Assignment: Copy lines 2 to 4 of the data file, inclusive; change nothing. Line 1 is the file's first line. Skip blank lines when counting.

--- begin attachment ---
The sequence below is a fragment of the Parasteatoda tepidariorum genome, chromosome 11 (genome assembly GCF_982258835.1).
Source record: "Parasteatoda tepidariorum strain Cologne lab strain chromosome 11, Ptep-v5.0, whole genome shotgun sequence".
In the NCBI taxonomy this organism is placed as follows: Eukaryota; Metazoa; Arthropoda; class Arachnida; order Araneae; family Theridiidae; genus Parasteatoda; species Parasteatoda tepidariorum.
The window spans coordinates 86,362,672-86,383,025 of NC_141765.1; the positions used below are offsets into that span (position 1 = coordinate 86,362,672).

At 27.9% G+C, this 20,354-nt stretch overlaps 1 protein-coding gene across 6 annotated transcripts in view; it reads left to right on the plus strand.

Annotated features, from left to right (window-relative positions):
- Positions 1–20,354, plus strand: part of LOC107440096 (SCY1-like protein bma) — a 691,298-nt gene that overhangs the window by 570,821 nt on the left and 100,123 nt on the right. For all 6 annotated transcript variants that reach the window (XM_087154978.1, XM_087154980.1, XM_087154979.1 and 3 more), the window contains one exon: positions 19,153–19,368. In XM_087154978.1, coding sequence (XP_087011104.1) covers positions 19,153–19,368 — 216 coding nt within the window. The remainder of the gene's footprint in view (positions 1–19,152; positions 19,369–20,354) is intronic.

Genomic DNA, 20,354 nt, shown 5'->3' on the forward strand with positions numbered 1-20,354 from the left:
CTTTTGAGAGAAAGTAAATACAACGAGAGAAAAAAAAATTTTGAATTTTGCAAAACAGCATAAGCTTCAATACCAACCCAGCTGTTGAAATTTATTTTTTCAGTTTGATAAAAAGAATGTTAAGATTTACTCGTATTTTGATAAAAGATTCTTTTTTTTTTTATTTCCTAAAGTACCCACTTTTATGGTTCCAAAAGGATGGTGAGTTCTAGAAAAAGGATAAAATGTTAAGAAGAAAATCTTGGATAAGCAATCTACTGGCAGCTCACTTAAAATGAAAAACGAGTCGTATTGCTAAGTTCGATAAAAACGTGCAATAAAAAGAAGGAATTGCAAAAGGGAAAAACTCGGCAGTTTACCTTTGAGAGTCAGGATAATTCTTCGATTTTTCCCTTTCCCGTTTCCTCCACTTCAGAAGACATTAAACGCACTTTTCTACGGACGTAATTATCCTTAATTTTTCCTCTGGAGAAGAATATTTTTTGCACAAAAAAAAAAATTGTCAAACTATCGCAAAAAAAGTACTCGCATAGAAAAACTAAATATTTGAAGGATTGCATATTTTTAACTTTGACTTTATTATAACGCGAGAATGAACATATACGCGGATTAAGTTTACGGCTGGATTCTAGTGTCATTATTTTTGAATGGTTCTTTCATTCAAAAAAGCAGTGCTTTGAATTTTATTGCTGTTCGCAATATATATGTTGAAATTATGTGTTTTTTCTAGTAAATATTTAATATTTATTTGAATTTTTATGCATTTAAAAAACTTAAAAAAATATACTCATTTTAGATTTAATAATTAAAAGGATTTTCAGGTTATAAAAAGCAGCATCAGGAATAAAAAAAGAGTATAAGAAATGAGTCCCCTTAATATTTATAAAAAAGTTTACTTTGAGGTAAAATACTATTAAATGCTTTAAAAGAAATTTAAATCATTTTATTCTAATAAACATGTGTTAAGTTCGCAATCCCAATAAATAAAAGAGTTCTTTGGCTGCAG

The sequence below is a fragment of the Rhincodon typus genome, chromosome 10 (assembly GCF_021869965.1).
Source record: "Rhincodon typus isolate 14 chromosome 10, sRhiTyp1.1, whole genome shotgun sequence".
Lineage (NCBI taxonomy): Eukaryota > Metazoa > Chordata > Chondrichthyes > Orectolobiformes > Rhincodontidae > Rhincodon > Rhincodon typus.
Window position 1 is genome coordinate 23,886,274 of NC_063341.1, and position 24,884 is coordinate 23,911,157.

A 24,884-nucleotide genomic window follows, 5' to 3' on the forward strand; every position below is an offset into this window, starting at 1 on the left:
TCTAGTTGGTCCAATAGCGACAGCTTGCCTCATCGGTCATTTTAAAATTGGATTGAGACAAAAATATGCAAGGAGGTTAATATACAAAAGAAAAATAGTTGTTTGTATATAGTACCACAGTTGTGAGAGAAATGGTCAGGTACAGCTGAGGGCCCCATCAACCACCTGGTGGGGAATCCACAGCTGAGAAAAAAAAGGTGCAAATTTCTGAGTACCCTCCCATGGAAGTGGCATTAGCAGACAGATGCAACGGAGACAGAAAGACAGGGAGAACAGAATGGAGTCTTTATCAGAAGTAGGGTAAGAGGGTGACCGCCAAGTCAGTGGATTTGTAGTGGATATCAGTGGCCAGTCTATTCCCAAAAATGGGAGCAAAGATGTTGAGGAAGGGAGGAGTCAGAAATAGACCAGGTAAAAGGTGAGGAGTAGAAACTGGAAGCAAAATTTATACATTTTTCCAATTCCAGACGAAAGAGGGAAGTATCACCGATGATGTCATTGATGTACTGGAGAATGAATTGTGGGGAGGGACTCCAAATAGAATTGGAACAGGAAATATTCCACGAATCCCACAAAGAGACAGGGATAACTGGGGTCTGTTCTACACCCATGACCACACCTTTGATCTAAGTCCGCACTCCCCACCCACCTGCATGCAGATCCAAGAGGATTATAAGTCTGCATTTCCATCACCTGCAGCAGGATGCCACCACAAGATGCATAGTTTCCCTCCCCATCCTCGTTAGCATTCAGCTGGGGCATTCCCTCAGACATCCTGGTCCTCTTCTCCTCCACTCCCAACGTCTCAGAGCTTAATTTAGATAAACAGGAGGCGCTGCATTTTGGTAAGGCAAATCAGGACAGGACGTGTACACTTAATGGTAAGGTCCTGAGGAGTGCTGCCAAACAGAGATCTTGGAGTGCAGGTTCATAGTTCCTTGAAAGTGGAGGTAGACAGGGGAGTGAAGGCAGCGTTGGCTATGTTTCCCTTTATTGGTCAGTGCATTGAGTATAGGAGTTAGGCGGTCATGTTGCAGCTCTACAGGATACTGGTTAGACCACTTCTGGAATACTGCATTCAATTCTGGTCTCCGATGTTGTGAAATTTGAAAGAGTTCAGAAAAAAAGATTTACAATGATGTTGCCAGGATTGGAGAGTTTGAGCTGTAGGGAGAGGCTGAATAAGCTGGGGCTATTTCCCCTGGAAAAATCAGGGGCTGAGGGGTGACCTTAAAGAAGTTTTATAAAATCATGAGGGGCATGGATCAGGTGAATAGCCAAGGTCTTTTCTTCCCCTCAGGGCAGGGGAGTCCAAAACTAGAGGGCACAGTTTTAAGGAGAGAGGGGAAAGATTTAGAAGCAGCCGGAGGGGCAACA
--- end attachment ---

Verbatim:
Source record: "Parasteatoda tepidariorum strain Cologne lab strain chromosome 11, Ptep-v5.0, whole genome shotgun sequence".
In the NCBI taxonomy this organism is placed as follows: Eukaryota; Metazoa; Arthropoda; class Arachnida; order Araneae; family Theridiidae; genus Parasteatoda; species Parasteatoda tepidariorum.
The window spans coordinates 86,362,672-86,383,025 of NC_141765.1; the positions used below are offsets into that span (position 1 = coordinate 86,362,672).